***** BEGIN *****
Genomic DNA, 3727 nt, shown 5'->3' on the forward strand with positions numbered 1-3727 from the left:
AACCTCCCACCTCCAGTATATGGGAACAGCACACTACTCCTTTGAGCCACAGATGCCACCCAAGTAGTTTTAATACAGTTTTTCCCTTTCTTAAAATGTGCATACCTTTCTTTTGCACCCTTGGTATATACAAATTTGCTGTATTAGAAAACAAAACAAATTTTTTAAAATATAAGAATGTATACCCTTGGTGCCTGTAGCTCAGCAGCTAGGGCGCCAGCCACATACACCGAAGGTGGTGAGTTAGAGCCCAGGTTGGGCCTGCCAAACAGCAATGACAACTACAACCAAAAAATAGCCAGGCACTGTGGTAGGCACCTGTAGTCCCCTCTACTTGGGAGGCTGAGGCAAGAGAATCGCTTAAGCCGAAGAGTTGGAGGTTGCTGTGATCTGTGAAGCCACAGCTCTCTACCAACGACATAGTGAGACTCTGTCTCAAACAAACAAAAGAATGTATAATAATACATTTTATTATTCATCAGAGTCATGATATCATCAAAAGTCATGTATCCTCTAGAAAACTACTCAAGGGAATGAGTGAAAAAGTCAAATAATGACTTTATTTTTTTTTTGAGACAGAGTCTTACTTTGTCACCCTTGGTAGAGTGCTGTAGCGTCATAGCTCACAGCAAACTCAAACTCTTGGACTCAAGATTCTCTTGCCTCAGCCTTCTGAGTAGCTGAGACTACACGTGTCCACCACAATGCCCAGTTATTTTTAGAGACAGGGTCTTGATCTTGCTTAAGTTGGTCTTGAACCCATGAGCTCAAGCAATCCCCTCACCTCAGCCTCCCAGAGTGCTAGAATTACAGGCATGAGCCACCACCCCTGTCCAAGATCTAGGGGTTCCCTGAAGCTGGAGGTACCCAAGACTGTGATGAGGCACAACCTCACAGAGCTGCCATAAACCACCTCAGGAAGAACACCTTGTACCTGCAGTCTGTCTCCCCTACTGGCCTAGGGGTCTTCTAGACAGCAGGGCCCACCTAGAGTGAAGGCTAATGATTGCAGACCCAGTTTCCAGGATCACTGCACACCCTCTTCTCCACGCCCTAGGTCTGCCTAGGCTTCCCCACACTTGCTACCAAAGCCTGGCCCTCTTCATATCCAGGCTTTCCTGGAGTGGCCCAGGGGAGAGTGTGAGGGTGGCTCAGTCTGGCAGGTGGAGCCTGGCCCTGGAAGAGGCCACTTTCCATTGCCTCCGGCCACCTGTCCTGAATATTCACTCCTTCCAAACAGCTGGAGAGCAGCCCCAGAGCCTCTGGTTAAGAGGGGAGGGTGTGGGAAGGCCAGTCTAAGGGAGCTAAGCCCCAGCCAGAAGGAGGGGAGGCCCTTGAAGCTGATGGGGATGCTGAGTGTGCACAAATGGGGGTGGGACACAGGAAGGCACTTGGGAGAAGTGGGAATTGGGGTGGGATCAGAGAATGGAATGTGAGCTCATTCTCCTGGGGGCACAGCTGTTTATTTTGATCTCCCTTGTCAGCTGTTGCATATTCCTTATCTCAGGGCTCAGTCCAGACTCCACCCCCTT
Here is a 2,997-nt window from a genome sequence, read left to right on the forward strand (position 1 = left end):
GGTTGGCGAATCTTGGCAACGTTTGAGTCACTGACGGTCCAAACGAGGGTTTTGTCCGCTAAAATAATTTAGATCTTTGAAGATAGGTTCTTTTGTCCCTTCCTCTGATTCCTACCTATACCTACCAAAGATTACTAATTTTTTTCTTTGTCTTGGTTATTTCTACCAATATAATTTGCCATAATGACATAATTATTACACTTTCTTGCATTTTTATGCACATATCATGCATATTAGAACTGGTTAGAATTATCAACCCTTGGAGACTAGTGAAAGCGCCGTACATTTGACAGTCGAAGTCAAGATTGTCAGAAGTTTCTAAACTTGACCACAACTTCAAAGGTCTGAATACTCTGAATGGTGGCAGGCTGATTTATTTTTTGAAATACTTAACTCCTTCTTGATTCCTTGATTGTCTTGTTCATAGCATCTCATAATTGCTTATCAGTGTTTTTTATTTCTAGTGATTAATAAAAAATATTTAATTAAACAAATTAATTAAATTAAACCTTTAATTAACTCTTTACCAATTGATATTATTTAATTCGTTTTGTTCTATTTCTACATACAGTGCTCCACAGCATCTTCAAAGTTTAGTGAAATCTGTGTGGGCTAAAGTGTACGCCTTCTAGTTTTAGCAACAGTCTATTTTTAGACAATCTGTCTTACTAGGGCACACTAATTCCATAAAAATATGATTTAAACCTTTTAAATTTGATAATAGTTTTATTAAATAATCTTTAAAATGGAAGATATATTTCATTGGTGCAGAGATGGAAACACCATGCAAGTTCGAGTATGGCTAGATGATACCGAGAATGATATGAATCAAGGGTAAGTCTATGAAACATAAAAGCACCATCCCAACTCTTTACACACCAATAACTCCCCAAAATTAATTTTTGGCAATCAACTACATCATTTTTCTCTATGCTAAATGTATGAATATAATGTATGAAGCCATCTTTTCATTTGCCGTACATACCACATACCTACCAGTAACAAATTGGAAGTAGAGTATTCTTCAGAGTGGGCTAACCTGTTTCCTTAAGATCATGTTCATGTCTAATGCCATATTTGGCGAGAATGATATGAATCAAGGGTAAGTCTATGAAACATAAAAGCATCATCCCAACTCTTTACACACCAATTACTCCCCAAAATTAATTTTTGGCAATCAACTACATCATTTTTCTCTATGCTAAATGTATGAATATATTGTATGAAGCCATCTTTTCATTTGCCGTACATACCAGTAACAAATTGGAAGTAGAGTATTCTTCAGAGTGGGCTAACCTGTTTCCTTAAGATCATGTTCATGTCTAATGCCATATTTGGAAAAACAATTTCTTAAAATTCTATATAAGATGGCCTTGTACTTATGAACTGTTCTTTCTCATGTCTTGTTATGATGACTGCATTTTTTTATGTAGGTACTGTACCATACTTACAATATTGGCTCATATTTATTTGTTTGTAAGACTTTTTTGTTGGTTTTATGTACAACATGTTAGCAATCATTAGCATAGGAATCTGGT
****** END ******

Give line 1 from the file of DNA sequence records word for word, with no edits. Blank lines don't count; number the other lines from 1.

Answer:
Genomic DNA, 3727 nt, shown 5'->3' on the forward strand with positions numbered 1-3727 from the left: